Pill Woodlouse - Armadillidium vulgare
Length: 18 mm. It gets its name from its ability to roll into a tight ball when disturbed. This woodlouse is typically slate grey in colour, but red or patchy forms may arise.
It can be confused with the Pill Millipede but is distinguished by the narrow plates at the tail-end and by having just one pair of legs per segment compared to the two found on the millipede.
The Southern Pill Woodlouse has also been found or rare occasions in Leicestershire. This is of similar size but can be distinguished by the side plates flaring out like a skirt. It also cannot roll into a complete ball, leaving a small gap.
Occurs mainly on calcareous soils, except in coastal areas, and is able to withstand much drier conditions than most other woodlice. It shows a distinct preference for chalky or limestone sites with stony turf.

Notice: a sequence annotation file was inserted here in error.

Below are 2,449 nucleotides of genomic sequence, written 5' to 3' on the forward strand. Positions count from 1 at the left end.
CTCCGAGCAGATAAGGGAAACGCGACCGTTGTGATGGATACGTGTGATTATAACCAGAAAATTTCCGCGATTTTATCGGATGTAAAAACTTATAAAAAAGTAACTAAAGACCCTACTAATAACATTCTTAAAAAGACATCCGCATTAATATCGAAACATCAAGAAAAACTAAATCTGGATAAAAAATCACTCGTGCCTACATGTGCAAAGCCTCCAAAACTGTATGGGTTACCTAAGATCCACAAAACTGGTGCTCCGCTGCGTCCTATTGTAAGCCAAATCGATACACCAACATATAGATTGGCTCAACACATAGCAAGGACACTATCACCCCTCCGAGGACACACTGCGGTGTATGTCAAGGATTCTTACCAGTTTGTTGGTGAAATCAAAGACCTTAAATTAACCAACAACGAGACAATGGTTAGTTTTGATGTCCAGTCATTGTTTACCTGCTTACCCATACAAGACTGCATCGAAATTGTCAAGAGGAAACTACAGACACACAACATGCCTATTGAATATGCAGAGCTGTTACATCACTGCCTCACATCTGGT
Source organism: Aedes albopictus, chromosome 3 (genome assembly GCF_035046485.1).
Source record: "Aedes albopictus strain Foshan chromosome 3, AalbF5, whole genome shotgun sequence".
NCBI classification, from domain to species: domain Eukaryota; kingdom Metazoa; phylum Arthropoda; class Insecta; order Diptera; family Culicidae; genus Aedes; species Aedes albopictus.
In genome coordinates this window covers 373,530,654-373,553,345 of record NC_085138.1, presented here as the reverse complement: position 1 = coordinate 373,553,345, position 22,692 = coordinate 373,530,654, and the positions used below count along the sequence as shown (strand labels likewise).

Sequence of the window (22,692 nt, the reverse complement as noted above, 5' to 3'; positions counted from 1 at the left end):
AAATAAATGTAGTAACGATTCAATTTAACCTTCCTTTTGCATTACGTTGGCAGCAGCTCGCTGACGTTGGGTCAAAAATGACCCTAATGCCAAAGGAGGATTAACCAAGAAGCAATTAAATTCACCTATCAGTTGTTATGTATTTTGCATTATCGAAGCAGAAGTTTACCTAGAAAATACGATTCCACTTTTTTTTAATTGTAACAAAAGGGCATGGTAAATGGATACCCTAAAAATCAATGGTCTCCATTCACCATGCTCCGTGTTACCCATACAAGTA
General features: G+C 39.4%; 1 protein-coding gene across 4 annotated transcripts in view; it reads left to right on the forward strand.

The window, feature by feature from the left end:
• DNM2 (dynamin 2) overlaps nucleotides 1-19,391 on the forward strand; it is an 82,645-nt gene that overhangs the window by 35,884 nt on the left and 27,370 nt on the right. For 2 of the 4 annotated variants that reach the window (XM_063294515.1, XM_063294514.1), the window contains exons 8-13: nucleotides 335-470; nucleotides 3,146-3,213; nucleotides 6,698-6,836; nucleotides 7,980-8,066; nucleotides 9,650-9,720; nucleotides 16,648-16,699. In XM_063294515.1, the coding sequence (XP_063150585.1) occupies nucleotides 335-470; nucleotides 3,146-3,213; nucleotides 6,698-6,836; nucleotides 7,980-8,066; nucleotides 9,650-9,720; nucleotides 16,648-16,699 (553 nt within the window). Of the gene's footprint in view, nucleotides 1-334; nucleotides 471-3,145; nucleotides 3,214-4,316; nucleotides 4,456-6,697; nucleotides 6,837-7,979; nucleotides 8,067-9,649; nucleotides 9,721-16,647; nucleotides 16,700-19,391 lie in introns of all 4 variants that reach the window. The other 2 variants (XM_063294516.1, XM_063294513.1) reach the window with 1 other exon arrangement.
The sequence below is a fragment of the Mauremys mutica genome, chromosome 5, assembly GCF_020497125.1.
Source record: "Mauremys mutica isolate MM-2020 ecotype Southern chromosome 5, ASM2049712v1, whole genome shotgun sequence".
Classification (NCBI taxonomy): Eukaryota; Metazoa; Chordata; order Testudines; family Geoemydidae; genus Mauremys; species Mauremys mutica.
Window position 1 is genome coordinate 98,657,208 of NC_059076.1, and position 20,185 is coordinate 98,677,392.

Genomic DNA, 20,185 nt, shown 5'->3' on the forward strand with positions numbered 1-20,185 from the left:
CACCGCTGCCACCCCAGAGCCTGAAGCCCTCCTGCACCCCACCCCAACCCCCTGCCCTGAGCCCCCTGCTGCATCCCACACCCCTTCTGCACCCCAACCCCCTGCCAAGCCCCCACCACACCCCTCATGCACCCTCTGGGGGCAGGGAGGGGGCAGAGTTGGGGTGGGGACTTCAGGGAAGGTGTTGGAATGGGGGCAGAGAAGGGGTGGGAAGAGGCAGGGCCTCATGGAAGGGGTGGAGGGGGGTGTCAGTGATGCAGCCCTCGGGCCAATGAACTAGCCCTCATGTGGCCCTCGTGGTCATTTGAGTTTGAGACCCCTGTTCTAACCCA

All year round.
Feeds on dead organic matter, which it detects by means of taste and smell. During the breeding season, reproductive females develop a 'brood pouch'. The fertilised eggs pass into this fluid-filled chamber and the young crawl out of the brood pouch when they are fully developed.
Common and widespread in Britain, but fewer records from Scotland.
Common in Leicestershire and Rutland.
Leicestershire & Rutland Map
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Yellow squares = NBN records (all known data)
Coloured circles = NatureSpot records: 2020+ | 2015-2019 | pre-2015